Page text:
NEP-IIIAlaskan panhandle to N. of Puget SoundEconomic ImpactHealth
As with other native and introduced bivalves, red-tide blooms of toxic dinoflagellates can cause Varnish Clams to accumulate toxins that can cause Paralytic Shellfish Poisoning (PSP). Nuttallia obscurata is a facultative deposit feeder, and is likely to encounter dinoflagellate cysts in sediments. Since it often occurs in estuarine habitats, it has the potential to accumulate other toxins from polluted sediments, including heavy metals and fecal bacteria (Gillespie et al. 1999; Meacham 2004).
P250Nehalem RiverEconomic ImpactFisheries
Local websites indicate that this clam is harvested recreationally in Nehalem Bay, Oregon (http://www.jettyfishery.com/things-to-do/clamming/).
P230Netarts BayEconomic ImpactFisheries
Local websites indicate that this clam is harvested recreationally in Netarts Bay, Oregon (http://www.netartsbaytoday.org/html/clams_.html).
P220Siletz BayEconomic ImpactFisheries
Local websites indicate that this clam is harvested recreationally in Siletz Bay, Oregon (http://culinariaeugenius.wordpress.com/2008/03/09/purple-varnish-clam-digging/).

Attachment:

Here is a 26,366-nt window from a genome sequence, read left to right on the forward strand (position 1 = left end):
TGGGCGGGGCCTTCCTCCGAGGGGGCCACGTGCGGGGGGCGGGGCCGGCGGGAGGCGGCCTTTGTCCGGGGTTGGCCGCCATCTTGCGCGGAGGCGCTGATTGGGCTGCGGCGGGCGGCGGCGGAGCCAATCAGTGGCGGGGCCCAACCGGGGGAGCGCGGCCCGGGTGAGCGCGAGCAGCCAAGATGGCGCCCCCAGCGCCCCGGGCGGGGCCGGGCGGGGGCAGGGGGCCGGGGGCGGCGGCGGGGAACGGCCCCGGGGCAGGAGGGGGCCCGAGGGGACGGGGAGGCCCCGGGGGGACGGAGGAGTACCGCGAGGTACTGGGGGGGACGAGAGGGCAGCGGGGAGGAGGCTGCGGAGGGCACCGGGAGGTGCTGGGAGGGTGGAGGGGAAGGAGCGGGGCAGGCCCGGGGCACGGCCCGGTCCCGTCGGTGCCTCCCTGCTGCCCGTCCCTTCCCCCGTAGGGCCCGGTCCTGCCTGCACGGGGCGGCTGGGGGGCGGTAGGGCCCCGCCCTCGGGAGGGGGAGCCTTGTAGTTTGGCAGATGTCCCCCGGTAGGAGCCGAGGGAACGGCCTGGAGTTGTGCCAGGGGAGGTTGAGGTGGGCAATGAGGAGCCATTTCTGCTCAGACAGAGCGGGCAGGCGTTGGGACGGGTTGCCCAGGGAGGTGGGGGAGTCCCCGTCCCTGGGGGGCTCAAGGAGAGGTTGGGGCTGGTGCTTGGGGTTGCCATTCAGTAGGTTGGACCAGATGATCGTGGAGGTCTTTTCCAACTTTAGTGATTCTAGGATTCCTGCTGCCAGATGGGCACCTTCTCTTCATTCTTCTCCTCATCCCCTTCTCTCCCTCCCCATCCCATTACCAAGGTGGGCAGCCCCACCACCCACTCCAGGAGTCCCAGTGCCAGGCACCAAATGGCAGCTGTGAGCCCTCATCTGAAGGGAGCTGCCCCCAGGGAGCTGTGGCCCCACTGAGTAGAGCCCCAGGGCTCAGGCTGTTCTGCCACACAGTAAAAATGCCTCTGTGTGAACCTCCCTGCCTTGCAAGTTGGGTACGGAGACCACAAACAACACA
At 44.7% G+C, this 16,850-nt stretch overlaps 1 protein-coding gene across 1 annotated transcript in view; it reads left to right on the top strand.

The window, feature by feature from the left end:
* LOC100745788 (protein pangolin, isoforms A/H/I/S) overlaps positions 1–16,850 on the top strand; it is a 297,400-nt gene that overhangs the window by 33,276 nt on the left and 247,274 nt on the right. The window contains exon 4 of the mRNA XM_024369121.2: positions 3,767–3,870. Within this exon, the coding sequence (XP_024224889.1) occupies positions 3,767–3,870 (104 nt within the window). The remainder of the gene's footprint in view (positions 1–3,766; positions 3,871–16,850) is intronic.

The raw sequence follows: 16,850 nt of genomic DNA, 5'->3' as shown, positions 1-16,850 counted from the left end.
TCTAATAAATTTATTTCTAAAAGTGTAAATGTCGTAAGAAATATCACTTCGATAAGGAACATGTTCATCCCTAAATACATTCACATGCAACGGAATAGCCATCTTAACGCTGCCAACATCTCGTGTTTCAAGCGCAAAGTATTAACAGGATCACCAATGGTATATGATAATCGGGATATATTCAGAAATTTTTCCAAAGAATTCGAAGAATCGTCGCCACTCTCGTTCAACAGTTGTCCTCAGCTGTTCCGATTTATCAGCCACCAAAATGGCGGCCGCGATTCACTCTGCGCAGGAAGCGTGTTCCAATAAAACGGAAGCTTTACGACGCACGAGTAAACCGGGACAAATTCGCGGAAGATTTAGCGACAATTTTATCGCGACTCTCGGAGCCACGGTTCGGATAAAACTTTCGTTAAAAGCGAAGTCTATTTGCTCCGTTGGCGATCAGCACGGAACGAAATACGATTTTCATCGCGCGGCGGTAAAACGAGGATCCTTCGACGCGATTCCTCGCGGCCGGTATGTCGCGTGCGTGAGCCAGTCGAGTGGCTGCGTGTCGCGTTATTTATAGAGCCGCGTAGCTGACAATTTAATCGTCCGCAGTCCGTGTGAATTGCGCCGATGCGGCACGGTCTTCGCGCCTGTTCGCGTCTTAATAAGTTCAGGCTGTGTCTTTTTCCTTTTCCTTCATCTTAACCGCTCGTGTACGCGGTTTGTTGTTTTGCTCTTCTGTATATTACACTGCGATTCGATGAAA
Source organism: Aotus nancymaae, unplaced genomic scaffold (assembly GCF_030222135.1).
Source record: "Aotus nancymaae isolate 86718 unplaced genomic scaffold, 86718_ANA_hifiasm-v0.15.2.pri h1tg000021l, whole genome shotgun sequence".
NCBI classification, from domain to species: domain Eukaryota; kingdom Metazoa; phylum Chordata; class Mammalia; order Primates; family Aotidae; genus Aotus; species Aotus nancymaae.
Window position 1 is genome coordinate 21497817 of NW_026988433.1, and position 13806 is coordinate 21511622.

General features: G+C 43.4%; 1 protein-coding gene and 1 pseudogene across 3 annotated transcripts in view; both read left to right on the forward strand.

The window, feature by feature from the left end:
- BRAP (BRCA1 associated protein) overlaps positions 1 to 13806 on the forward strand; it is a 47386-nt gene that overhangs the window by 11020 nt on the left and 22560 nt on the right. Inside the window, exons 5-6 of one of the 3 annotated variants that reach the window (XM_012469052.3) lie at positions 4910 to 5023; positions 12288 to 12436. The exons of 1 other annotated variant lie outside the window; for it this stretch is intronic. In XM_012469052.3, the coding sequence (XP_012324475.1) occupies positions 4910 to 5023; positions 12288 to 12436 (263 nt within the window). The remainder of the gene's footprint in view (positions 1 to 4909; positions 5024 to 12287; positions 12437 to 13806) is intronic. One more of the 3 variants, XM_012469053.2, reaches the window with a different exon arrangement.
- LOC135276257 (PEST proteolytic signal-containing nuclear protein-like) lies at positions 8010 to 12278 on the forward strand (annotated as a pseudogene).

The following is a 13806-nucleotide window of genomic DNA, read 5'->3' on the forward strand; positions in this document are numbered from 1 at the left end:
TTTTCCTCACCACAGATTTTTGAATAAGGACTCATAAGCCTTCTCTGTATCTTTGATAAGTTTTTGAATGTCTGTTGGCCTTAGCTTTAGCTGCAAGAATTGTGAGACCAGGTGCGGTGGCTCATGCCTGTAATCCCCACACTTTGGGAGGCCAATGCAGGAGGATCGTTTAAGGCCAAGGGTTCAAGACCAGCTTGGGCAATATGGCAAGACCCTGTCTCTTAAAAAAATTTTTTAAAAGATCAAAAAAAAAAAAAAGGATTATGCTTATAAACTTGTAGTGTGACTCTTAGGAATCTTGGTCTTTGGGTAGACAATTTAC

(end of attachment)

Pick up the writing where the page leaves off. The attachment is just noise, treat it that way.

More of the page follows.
NEP-IIIAlaskan panhandle to N. of Puget SoundEcological ImpactHabitat Change
In experiments on Denman Island, in the Strait of Georgia, British Columbia, high densities of varnish clams increased ammonium concentrations, and changed the particle composition by increasing the content of fine sand and silt. The increaed ammonium and silt in the sediments could contribute to phyplankton blooms and turbidity (Chan and Bendell 2013).

Regional Distribution Map

Bioregion Region Name Year Invasion Status Population Status
NWP-4a None 0 Native Estab
NEP-III Alaskan panhandle to N. of Puget Sound 1991 Def Estab
NEP-IV Puget Sound to Northern California 2002 Def Estab
NWP-3b None 0 Native Estab
P170 Coos Bay 2003 Def Estab
P297 _CDA_P297 (Strait of Georgia) 1991 Def Estab
P293 _CDA_P293 (Strait of Georgia) 1996 Def Estab
P292 _CDA_P292 (San Juan Islands) 1993 Def Estab
P288 _CDA_P288 (Dungeness-Elwha) 1993 Def Estab
P286 _CDA_P286 (Crescent-Hoko) 1998 Def Estab
P290 Puget Sound 1998 Def Estab
P270 Willapa Bay 2002 Def Estab
P250 Nehalem River 1999 Def Estab
P230 Netarts Bay 2003 Def Estab
P226 _CDA_P226 (Wilson-Trusk-Nestuccu) 2003 Def Estab
P210 Yaquina Bay 2003 Def Estab
P200 Alsea River 2003 Def Estab
NEP-V Northern California to Mid Channel Islands 2001 None Unk
P080 Monterey Bay 2005 Def Unk
NWP-3a None 0 Native Estab
NWP-2 None 0 Native Estab
P260 Columbia River 2003 Def Estab
NWP-4b None 0 Native Estab
P220 Siletz Bay 2008 Def Estab
NWP-5 None 0 Def Estab

Occurrence Map

OCC_ID Author Year Date Locality Status Latitude Longitude